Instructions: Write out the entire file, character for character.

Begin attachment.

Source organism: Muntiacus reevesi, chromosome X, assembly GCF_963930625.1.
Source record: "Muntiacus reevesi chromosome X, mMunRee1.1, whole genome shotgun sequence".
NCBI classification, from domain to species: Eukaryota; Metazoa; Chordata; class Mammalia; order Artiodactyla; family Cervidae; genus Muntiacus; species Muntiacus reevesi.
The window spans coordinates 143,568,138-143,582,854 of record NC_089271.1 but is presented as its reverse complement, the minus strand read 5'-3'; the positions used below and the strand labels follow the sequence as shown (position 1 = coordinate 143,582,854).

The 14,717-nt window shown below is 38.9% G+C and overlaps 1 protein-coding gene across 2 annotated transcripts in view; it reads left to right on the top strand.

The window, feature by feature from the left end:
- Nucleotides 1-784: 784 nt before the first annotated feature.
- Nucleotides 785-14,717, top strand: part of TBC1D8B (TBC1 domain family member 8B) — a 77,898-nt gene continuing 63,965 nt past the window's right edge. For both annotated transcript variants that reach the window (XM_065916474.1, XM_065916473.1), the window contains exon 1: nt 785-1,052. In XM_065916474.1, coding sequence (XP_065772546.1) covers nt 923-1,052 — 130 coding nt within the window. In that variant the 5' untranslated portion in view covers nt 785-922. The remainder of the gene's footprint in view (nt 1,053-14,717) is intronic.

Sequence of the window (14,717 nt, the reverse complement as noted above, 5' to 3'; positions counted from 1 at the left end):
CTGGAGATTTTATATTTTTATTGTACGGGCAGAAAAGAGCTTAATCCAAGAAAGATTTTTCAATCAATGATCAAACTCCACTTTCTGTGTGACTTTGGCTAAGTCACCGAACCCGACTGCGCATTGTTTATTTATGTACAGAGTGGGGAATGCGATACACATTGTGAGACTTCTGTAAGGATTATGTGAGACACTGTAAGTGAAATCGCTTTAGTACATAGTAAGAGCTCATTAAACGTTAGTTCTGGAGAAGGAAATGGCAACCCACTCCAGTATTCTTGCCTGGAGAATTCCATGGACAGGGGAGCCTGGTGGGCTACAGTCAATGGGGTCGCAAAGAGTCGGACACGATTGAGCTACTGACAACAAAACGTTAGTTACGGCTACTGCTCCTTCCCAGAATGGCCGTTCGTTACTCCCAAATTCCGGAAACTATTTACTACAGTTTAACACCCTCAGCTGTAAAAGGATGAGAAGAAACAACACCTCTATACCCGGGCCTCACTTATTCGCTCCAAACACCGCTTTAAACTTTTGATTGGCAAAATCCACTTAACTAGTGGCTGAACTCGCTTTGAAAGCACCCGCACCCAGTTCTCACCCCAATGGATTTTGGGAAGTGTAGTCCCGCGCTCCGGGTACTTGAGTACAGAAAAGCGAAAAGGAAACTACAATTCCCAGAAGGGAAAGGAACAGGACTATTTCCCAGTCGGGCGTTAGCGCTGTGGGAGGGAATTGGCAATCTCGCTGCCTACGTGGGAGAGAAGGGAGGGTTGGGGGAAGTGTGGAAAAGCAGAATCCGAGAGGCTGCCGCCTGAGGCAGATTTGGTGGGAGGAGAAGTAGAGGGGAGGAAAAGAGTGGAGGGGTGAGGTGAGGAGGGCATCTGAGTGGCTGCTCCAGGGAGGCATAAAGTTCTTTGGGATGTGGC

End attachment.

Source organism: Muntiacus reevesi, chromosome X, assembly GCF_963930625.1.
Source record: "Muntiacus reevesi chromosome X, mMunRee1.1, whole genome shotgun sequence".
NCBI classification, from domain to species: Eukaryota; Metazoa; Chordata; class Mammalia; order Artiodactyla; family Cervidae; genus Muntiacus; species Muntiacus reevesi.
The window spans coordinates 143,568,138-143,582,854 of record NC_089271.1 but is presented as its reverse complement, the minus strand read 5'-3'; the positions used below and the strand labels follow the sequence as shown (position 1 = coordinate 143,582,854).

The 14,717-nt window shown below is 38.9% G+C and overlaps 1 protein-coding gene across 2 annotated transcripts in view; it reads left to right on the top strand.

The window, feature by feature from the left end:
- Nucleotides 1-784: 784 nt before the first annotated feature.
- Nucleotides 785-14,717, top strand: part of TBC1D8B (TBC1 domain family member 8B) — a 77,898-nt gene continuing 63,965 nt past the window's right edge. For both annotated transcript variants that reach the window (XM_065916474.1, XM_065916473.1), the window contains exon 1: nt 785-1,052. In XM_065916474.1, coding sequence (XP_065772546.1) covers nt 923-1,052 — 130 coding nt within the window. In that variant the 5' untranslated portion in view covers nt 785-922. The remainder of the gene's footprint in view (nt 1,053-14,717) is intronic.

Sequence of the window (14,717 nt, the reverse complement as noted above, 5' to 3'; positions counted from 1 at the left end):
CTGGAGATTTTATATTTTTATTGTACGGGCAGAAAAGAGCTTAATCCAAGAAAGATTTTTCAATCAATGATCAAACTCCACTTTCTGTGTGACTTTGGCTAAGTCACCGAACCCGACTGCGCATTGTTTATTTATGTACAGAGTGGGGAATGCGATACACATTGTGAGACTTCTGTAAGGATTATGTGAGACACTGTAAGTGAAATCGCTTTAGTACATAGTAAGAGCTCATTAAACGTTAGTTCTGGAGAAGGAAATGGCAACCCACTCCAGTATTCTTGCCTGGAGAATTCCATGGACAGGGGAGCCTGGTGGGCTACAGTCAATGGGGTCGCAAAGAGTCGGACACGATTGAGCTACTGACAACAAAACGTTAGTTACGGCTACTGCTCCTTCCCAGAATGGCCGTTCGTTACTCCCAAATTCCGGAAACTATTTACTACAGTTTAACACCCTCAGCTGTAAAAGGATGAGAAGAAACAACACCTCTATACCCGGGCCTCACTTATTCGCTCCAAACACCGCTTTAAACTTTTGATTGGCAAAATCCACTTAACTAGTGGCTGAACTCGCTTTGAAAGCACCCGCACCCAGTTCTCACCCCAATGGATTTTGGGAAGTGTAGTCCCGCGCTCCGGGTACTTGAGTACAGAAAAGCGAAAAGGAAACTACAATTCCCAGAAGGGAAAGGAACAGGACTATTTCCCAGTCGGGCGTTAGCGCTGTGGGAGGGAATTGGCAATCTCGCTGCCTACGTGGGAGAGAAGGGAGGGTTGGGGGAAGTGTGGAAAAGCAGAATCCGAGAGGCTGCCGCCTGAGGCAGATTTGGTGGGAGGAGAAGTAGAGGGGAGGAAAAGAGTGGAGGGGTGAGGTGAGGAGGGCATCTGAGTGGCTGCTCCAGGGAGGCATAAAGTTCTTTGGGATGTGGC